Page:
February 2021

Sun Mon Tue Wed Thu Fri Sat
  1 2 3 4 5 6
7 8 9 10 11 12 13
14 15 16 17 18 19 20
21 22 23 24 25 26 27



« MOTHER NATURE'S OWN REMEDIATION | Main | "This is no longer some crazy, California, Left Coast way of thinking"...maybe not, but the thinking still strains logic »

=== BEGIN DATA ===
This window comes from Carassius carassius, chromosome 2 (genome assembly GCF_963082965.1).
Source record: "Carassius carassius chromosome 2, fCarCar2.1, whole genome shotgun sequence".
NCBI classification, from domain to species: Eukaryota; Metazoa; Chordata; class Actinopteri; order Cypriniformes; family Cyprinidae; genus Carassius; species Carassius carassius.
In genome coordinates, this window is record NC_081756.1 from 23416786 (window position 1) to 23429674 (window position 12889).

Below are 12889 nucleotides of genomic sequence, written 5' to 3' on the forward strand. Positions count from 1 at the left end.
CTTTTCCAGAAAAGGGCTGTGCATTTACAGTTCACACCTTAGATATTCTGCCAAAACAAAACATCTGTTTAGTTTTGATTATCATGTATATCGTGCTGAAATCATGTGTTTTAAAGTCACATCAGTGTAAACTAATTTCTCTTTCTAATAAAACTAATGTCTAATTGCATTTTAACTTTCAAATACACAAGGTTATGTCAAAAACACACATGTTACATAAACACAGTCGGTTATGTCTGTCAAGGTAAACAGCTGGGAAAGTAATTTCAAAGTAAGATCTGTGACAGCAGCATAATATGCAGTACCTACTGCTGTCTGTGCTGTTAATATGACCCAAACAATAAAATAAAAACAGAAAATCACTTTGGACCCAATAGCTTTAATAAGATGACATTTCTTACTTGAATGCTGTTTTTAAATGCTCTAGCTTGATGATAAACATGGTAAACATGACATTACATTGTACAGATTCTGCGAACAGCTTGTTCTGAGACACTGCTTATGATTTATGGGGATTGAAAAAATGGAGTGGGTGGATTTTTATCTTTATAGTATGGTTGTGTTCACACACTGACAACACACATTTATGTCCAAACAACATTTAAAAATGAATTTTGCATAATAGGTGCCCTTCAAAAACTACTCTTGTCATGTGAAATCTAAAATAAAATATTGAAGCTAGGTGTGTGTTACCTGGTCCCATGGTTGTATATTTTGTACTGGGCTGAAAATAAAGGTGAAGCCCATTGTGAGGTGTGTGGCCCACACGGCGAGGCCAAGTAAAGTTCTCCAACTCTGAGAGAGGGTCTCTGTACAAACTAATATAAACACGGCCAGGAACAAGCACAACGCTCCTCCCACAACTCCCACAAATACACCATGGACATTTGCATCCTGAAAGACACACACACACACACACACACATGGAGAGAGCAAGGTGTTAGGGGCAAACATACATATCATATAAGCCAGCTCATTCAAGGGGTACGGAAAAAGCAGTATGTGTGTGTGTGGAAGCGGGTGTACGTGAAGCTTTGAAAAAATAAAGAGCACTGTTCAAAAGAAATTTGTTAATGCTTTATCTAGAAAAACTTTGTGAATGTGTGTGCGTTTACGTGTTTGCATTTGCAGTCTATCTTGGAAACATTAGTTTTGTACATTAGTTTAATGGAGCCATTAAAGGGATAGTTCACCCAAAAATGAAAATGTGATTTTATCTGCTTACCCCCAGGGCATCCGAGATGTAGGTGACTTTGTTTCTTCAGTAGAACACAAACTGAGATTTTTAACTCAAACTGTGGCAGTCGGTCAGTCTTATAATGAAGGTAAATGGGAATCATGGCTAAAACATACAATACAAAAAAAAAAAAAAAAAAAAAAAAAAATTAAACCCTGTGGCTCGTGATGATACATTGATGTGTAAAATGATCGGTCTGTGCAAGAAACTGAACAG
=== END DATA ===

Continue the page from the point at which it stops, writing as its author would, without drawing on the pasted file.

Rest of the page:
January 27, 2006